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PCSD: Council says "Deputies are grossly underpaid"

Posted: 10:24 PM, Jul 11, 2018
Updated: 2018-07-12 01:24:40-04

Deputies finally heard the words they were waiting for – they’ve been grossly underpaid for years. 

That’s the conclusion of the Pima County Law Enforcement Merit System Council – or LEMSC.
After studying Arizona’s 7 largest counties, the council confirmed Pima County deputies pay is at the bottom of the pay scale.

It’s been a pervasive problem that Sheriff Mark Napier has said led to eroding morale and staffing shortages within the department. Napier vowed before he took office to fix. It. More than a year later, his efforts set up a legal fight, and an unprecedented challenge of authority and dissension in the ranks. After losing a battle with the union over the sheriff’s proposed compensation plan months ago, Napier told his staff he suspended his efforts to fix the play plan and left that task up to the Board of Supervisors.

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KGUN9 reached out to Sheriff Mark Napier, who tells us that “all deputies and corrections officers are receiving a raise this year. Many will receive greater than 10%. With the pay increase this year, our deputies will be comparable to TPD.”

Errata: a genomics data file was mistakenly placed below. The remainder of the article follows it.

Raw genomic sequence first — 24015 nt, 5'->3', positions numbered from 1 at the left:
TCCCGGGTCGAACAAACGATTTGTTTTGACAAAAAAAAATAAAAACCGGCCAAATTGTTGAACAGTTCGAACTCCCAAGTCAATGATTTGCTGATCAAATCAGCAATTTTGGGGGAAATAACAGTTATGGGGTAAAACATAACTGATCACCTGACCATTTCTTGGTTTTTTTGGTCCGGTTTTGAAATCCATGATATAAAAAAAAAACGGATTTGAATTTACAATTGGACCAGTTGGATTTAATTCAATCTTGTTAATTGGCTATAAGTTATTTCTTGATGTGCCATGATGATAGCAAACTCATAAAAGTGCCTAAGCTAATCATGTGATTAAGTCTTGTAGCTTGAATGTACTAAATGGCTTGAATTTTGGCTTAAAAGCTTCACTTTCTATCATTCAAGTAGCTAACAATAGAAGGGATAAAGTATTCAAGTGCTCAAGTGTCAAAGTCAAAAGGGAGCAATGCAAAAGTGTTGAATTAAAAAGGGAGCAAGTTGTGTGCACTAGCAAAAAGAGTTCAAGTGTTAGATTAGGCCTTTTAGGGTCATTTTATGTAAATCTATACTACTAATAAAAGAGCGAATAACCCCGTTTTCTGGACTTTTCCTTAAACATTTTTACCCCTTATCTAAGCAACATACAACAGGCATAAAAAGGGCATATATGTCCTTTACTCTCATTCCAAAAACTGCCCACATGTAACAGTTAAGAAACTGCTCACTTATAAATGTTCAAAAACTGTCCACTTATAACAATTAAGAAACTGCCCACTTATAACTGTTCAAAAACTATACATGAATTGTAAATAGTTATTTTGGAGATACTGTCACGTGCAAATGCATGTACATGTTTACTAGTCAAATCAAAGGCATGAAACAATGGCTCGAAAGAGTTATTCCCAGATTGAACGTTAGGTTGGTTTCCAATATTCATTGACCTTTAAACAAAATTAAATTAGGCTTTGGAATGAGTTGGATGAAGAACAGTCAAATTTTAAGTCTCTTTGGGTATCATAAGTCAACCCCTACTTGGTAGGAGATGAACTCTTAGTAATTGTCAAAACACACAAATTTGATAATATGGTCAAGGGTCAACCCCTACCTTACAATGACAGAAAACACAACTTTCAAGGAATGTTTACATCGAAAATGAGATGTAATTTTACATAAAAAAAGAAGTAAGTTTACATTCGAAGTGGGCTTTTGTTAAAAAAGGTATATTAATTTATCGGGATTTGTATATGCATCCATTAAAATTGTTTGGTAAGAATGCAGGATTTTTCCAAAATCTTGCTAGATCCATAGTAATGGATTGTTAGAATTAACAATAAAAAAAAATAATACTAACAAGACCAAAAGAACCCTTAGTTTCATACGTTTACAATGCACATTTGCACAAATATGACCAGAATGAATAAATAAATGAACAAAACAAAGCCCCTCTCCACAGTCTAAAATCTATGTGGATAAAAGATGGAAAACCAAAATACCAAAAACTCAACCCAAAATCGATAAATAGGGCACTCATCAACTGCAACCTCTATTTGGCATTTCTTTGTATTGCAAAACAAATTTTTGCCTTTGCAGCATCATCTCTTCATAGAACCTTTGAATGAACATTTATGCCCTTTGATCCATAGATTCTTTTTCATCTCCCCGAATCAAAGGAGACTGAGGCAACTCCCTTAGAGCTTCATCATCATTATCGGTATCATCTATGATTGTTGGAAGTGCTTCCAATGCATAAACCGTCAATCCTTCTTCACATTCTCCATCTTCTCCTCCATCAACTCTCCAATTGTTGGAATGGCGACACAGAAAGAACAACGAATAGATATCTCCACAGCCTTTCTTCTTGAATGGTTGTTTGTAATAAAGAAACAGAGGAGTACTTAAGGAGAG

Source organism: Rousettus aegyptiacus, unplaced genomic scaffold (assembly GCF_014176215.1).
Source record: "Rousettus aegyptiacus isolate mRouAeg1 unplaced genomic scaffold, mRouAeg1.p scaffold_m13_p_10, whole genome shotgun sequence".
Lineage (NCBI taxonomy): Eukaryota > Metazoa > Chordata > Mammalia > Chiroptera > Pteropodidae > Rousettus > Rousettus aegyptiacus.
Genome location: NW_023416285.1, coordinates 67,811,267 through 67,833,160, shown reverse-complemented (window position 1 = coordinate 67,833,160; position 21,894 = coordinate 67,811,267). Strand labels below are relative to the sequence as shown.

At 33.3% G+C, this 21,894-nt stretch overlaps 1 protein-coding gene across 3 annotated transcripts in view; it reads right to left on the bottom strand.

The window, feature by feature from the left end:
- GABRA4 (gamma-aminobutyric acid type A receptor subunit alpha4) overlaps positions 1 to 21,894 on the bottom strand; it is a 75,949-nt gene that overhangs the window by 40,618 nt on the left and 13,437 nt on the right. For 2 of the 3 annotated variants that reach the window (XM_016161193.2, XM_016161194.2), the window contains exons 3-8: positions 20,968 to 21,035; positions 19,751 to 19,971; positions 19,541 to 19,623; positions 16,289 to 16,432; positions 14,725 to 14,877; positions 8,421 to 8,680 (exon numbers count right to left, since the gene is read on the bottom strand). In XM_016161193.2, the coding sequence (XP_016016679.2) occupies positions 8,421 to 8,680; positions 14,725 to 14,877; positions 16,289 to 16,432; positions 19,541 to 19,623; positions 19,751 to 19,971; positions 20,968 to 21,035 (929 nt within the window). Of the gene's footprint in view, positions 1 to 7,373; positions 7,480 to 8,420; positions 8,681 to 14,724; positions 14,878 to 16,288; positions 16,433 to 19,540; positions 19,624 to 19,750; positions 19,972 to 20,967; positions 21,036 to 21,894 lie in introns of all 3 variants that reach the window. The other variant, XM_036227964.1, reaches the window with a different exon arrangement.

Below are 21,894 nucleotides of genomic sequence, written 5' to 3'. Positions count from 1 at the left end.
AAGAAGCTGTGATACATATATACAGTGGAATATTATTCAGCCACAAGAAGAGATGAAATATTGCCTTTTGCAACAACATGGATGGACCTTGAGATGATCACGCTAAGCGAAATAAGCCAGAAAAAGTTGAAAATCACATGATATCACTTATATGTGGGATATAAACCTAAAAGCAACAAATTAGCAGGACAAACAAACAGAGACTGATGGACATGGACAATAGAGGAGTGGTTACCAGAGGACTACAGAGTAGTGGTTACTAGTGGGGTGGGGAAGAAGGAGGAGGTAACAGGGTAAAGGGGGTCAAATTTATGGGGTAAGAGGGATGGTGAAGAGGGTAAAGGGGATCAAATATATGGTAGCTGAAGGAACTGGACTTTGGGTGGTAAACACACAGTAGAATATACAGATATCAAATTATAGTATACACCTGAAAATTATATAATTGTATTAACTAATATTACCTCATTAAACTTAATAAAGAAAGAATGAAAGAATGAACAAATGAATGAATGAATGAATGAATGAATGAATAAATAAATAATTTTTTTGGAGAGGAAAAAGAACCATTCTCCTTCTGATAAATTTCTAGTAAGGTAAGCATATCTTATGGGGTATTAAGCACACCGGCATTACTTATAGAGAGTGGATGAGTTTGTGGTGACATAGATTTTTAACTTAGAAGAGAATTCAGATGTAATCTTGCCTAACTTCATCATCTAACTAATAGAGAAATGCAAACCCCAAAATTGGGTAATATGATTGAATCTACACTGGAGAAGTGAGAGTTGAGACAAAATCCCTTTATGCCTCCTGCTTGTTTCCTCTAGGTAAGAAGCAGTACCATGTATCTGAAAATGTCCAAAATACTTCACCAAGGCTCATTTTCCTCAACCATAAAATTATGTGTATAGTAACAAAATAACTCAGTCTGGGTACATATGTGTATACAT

But the largest union, PCDSA, disputes Napier’s statement. Union leaders say experienced deputies are left out of the raises. 

KGUN9 has examined Pima County’s pay compensation plan, which shows only 40 of the 412 deputies (less than 10%) received a 12.7% pay raise, as of July 1st. 26 deputies received 7.4% and 18 received 4.8%.  The increases bring the 84 deputies to a new hourly rate of $23.50. The union says those deputies account for 20% of the entire department and have less than 3 to 4 years on the force. 

The remaining more experienced deputies received 2.5% raises, the same amount the Board of Supervisors doled out to all Pima County employees.

Union leaders say, “Our 8-year to 12-year deputies that should have been at the top end of the range will only be receiving 7%” in 2019.

It’s a similar scenario for the Pima County corrections officers. 

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